Minimum Convex Partition of Point Sets is NP-Hard

11/18/2019
by   Nicolas Grelier, et al.
ETH Zurich
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Given a point set P, are k closed convex polygons sufficient to partition the convex hull of P, such that the interior of a convex set contains no point in P? What if the vertices of these polygons are constrained to be points of P? We show that the first decision problem is NP-hard, and the second NP-complete.

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1 Introduction

The CG Challenge 2020 organised by Demaine, Fekete, Keldenich, Krupke and Mitchell, is about finding good solutions to the problem of Minimum Convex Partition (MCP). We give a definition equivalent to their, which fits better the purpose of this paper.

Definition 1 (Minimum Convex Partition problem).

Given a set of points in the plane and a natural number , is it possible to find at most closed convex polygons whose vertex sets are points of , with the following properties:

  • The union of the polygons is the convex hull of ,

  • The interiors of the polygons don’t intersect pairwise,

  • The interior of each polygon does not contain a point of .

The organisers of the CG Challenge 2020 mention that the complexity of this problem is unknown. Some partial results are known, when it is assumed that no three points are on a line. For some constrained point sets, Fevens, Meijer and Rappaport gave a polynomial time algorithm [3]. Keeping only the assumption that no three points are collinear, Knauer and Spillner have shown a -approximation algorithm [6]. They also ask for the complexity of the Minimum Convex Partition problem. On a related note, Sakai and Urrutia have shown that for every set of points, there exists a convex partition with at most polygons [9]. Their proof can be adapted into a polynomial-time algorithm. Concerning lower bounds, García-Lopez and Nicolás have given a point set for which any convex partition has at least polygons. They later improved on this result, showing a lower bound of  [4]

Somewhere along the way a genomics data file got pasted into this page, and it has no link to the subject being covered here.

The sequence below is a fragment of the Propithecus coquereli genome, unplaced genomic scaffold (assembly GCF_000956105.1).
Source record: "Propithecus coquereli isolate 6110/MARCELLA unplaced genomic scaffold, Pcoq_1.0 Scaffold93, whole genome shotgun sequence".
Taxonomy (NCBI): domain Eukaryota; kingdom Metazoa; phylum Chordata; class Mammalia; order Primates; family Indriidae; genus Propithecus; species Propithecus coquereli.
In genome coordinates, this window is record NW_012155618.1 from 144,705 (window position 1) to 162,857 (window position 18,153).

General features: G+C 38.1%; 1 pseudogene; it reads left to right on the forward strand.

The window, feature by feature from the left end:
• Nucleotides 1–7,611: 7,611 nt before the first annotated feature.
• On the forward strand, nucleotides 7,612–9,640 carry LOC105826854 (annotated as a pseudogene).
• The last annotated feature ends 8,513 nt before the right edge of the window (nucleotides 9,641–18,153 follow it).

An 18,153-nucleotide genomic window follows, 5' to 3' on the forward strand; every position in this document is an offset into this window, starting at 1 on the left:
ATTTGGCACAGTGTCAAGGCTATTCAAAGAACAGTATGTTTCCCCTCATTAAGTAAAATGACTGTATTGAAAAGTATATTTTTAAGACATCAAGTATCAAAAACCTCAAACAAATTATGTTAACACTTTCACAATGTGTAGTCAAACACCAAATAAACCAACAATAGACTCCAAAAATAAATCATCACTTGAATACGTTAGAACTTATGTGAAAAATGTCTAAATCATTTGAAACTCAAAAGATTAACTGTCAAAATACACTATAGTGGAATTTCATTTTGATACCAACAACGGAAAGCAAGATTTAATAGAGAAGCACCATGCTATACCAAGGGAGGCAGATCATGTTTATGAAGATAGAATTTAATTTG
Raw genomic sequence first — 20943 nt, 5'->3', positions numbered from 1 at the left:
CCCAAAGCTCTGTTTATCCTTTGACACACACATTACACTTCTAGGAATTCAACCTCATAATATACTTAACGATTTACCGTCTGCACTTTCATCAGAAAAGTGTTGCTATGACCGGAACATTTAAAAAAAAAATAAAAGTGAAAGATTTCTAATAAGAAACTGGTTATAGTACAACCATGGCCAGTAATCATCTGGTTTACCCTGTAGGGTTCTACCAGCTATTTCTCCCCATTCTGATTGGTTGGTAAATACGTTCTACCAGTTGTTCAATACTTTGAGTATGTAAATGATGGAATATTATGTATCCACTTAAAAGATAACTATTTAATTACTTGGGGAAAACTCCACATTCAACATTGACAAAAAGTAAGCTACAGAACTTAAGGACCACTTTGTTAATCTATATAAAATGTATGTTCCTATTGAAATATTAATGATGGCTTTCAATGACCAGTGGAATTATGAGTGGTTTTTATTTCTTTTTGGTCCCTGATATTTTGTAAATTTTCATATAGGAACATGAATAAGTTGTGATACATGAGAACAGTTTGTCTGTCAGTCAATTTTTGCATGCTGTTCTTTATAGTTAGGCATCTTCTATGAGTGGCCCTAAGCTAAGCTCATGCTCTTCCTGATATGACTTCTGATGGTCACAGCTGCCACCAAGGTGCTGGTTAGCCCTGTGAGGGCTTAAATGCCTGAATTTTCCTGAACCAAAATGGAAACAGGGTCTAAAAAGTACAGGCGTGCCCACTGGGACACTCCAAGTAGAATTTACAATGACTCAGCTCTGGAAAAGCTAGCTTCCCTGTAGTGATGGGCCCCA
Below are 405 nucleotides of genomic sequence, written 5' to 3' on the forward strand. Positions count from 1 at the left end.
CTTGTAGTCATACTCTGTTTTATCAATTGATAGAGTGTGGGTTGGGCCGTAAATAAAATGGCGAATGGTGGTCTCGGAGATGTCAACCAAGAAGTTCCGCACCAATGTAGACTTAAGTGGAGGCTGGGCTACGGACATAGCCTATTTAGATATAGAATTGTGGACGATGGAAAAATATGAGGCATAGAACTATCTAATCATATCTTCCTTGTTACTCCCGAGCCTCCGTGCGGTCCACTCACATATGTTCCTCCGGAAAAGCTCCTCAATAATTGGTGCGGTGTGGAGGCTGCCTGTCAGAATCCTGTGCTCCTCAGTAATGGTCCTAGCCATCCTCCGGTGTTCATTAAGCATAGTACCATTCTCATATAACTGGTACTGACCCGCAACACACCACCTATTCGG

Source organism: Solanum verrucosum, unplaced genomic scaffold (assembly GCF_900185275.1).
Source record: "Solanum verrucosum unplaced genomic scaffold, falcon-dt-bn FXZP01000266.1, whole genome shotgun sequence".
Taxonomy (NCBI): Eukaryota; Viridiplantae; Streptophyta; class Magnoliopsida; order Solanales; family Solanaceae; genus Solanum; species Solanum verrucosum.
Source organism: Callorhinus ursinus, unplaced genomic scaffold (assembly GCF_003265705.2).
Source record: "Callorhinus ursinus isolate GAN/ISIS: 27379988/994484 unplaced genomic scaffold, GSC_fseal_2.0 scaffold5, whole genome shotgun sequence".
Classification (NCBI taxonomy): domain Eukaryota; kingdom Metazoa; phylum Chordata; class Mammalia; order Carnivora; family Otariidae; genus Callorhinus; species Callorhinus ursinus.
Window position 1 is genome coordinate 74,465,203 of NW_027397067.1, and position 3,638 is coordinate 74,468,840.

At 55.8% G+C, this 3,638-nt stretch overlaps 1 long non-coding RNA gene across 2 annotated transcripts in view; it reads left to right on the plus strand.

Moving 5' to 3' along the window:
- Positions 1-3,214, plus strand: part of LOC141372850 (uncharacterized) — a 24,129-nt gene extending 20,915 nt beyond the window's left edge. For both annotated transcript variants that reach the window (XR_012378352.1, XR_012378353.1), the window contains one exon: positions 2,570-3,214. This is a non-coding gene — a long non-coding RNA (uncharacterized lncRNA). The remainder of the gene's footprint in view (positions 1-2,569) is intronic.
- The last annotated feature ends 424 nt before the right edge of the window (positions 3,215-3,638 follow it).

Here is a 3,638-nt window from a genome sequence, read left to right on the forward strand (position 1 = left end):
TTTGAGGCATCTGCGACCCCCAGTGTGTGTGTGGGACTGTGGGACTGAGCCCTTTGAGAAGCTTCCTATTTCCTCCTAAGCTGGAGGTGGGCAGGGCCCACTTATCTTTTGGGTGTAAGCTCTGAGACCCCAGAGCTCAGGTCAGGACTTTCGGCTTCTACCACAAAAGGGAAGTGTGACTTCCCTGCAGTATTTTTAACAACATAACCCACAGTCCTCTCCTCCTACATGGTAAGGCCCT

. An integer linear programming formulation of the problem, along with experimental results, has been recently introduced by Barboza, Souza and Rezende 

[1]. Recall that all those results, concerning algorithms and bounds, are shown for point sets in general position. However this is not assumed in the CG Challenge 2020. In this paper, we show that the problem is NP-complete by a reduction from a modified version of planar -SAT. In our reduction, many triplets of points are collinear. Therefore, finding the complexity of Minimum Convex Partition of point sets in general position is still open.

We also show the NP-hardness of a similar problem, that we call Minimum Convex Tiling problem (MCT). The problem is exactly as in Definition 1, but the constrain about the vertex sets of the polygons is removed (i.e. they need not to be points of ). This can make a difference as shown in Figure 1. Equivalently, the MCT problem corresponds to the MCP problem when Steiner points are allowed. Our proofs are very similar for the two problems. We will give all details concerning the NP-hardness proof of MCT, and state afterwards how to adapt it for MCP.

Figure 1: A partition with three convex polygons, and a tiling with two.

Our proof builds upon gadgets introduced by Lingas [8]. He used them to prove NP-hardness of two decision problems: Minimum Rectangular Partition for rectangles with point holes and Minimum Convex Partition for polygons with polygon holes. In the second problem, Steiner points are allowed. This is the reason why we first consider the MCT problem, as it is closer to what Lingas studied. However, as noted by Keil [5], one can easily adapt Lingas’ proof in order not to use Steiner points. That is what we do in a second part to prove NP-hardness of the MCP problem. The two proofs of Lingas are extremely similar, and consist in a reduction from the following variation of planar -SAT. The instances are a CNF formula with set of variables and set of clauses , and a planar bipartite graph , such that there is an edge between a variable and a clause if and only if or is a literal of . Moreover, each clause contains either two literals or three, and in this last case the clause must contain at least one positive and one negative literal. Lingas refers to this decision problem as the Modified Planar -SAT (MPLSAT).

Lingas claims that planar satisfiability can easily be reduced to MPLSAT by adding new variables. As planar satisfiability was shown to be NP-complete by Lichtenstein [7], this would imply that MPLSAT is NP-complete too. For the sake of completeness, let us remark that it is not clear why adding these new variables would not break the planarity of the graph. This can be solved by considering the following lemma of Lichtenstein: